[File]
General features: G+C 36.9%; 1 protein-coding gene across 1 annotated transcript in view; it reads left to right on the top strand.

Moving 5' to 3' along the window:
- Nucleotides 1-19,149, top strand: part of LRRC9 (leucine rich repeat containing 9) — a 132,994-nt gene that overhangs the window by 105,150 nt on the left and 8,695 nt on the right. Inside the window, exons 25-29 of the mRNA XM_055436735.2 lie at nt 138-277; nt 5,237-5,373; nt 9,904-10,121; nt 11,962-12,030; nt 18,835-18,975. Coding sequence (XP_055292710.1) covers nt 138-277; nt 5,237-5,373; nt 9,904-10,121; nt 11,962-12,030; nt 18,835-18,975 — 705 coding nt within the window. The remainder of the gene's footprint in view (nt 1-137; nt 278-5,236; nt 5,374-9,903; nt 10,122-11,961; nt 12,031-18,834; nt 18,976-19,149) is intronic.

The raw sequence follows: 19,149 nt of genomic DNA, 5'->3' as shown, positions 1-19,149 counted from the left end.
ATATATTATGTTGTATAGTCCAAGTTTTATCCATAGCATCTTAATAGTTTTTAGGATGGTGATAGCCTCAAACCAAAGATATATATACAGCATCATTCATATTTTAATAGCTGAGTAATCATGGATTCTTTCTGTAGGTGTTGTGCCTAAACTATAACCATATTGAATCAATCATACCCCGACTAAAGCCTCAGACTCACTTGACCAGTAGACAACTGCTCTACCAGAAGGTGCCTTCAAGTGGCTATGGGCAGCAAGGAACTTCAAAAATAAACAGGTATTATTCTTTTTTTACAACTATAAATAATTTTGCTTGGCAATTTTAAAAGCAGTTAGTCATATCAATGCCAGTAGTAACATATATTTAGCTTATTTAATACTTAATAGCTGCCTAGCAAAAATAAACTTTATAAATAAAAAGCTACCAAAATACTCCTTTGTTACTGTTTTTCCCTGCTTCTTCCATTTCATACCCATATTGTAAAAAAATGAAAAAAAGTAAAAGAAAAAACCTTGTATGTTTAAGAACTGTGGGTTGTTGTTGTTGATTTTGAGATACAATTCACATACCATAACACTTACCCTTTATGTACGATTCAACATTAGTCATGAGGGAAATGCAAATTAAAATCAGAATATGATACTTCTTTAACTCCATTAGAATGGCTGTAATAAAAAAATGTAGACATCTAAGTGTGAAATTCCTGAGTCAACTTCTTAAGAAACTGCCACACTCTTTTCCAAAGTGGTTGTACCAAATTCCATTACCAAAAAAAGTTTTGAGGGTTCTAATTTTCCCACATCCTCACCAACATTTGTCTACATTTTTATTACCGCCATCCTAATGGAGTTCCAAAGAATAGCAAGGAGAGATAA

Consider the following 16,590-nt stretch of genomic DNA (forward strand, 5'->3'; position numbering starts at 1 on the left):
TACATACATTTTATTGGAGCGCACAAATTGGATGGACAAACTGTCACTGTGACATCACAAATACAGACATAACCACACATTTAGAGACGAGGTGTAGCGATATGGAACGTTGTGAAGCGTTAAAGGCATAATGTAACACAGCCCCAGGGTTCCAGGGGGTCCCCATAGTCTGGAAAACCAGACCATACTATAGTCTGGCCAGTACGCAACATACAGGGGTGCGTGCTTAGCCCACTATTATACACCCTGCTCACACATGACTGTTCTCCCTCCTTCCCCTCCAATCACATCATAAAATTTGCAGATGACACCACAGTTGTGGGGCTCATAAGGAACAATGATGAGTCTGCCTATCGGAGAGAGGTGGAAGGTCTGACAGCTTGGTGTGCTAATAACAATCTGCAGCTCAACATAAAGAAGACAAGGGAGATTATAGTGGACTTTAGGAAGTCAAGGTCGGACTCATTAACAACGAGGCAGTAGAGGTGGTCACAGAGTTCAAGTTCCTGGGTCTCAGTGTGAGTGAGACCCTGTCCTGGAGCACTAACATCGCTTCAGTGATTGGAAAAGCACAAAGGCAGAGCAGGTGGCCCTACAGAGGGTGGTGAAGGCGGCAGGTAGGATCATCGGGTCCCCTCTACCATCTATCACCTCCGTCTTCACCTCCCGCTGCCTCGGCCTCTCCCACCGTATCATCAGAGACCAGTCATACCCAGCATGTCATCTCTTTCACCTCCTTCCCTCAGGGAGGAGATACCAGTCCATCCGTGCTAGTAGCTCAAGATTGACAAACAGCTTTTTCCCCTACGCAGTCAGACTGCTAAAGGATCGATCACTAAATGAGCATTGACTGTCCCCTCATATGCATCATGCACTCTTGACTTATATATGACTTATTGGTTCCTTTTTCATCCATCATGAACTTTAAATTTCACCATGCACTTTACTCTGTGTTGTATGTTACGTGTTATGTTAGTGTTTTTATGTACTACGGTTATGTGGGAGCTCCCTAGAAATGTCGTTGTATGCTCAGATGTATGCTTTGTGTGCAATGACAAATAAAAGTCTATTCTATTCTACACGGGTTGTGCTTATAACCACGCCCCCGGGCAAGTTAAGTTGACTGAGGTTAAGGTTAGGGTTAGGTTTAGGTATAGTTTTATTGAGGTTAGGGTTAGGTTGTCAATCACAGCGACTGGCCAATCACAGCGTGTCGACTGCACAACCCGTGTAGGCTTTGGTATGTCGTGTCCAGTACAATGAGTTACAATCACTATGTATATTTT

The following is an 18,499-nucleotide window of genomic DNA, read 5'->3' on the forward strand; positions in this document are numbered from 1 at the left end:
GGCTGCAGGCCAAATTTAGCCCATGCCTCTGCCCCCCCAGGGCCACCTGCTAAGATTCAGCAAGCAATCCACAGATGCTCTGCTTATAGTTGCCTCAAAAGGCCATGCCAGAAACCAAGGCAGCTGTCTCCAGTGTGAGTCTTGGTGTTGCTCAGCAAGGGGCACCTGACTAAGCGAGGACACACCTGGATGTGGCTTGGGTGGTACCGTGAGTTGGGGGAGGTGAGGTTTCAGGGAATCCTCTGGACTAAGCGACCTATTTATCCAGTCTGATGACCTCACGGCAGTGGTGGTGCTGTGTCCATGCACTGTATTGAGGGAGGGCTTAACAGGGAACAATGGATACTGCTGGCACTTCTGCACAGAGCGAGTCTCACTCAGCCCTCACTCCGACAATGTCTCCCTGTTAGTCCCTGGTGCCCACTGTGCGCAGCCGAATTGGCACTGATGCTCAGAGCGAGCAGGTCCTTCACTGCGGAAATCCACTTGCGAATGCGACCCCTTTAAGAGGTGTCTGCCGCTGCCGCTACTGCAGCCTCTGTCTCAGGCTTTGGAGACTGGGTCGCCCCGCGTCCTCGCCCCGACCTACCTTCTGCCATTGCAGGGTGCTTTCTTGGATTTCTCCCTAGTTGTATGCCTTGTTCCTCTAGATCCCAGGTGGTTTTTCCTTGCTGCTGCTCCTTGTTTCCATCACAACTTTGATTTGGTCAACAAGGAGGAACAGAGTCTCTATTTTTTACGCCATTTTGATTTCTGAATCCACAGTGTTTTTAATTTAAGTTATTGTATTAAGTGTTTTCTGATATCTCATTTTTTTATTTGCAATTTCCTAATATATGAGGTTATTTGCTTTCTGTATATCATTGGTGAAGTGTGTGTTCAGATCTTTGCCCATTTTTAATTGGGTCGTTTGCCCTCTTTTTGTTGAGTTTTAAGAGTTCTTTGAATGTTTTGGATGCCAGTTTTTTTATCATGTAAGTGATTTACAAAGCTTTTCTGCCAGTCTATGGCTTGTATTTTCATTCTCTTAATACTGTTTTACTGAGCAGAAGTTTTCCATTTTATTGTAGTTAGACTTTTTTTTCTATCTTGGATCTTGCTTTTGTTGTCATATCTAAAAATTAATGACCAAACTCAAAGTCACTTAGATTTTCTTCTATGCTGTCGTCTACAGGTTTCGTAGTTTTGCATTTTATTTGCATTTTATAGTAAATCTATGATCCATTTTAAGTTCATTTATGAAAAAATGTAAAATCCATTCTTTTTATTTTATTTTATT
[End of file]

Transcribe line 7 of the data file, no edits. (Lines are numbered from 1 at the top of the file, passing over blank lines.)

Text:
TACATACATTTTATTGGAGCGCACAAATTGGATGGACAAACTGTCACTGTGACATCACAAATACAGACATAACCACACATTTAGAGACGAGGTGTAGCGATATGGAACGTTGTGAAGCGTTAAAGGCATAATGTAACACAGCCCCAGGGTTCCAGGGGGTCCCCATAGTCTGGAAAACCAGACCATACTATAGTCTGGCCAGTACGCAACATACAGGGGTGCGTGCTTAGCCCACTATTATACACCCTGCTCACACATGACTGTTCTCCCTCCTTCCCCTCCAATCACATCATAAAATTTGCAGATGACACCACAGTTGTGGGGCTCATAAGGAACAATGATGAGTCTGCCTATCGGAGAGAGGTGGAAGGTCTGACAGCTTGGTGTGCTAATAACAATCTGCAGCTCAACATAAAGAAGACAAGGGAGATTATAGTGGACTTTAGGAAGTCAAGGTCGGACTCATTAACAACGAGGCAGTAGAGGTGGTCACAGAGTTCAAGTTCCTGGGTCTCAGTGTGAGTGAGACCCTGTCCTGGAGCACTAACATCGCTTCAGTGATTGGAAAAGCACAAAGGCAGAGCAGGTGGCCCTACAGAGGGTGGTGAAGGCGGCAGGTAGGATCATCGGGTCCCCTCTACCATCTATCACCTCCGTCTTCACCTCCCGCTGCCTCGGCCTCTCCCACCGTATCATCAGAGACCAGTCATACCCAGCATGTCATCTCTTTCACCTCCTTCCCTCAGGGAGGAGATACCAGTCCATCCGTGCTAGTAGCTCAAGATTGACAAACAGCTTTTTCCCCTACGCAGTCAGACTGCTAAAGGATCGATCACTAAATGAGCATTGACTGTCCCCTCATATGCATCATGCACTCTTGACTTATATATGACTTATTGGTTCCTTTTTCATCCATCATGAACTTTAAATTTCACCATGCACTTTACTCTGTGTTGTATGTTACGTGTTATGTTAGTGTTTTTATGTACTACGGTTATGTGGGAGCTCCCTAGAAATGTCGTTGTATGCTCAGATGTATGCTTTGTGTGCAATGACAAATAAAAGTCTATTCTATTCTACACGGGTTGTGCTTATAACCACGCCCCCGGGCAAGTTAAGTTGACTGAGGTTAAGGTTAGGGTTAGGTTTAGGTATAGTTTTATTGAGGTTAGGGTTAGGTTGTCAATCACAGCGACTGGCCAATCACAGCGTGTCGACTGCACAACCCGTGTAGGCTTTGGTATGTCGTGTCCAGTACAATGAGTTACAATCACTATGTATATTTT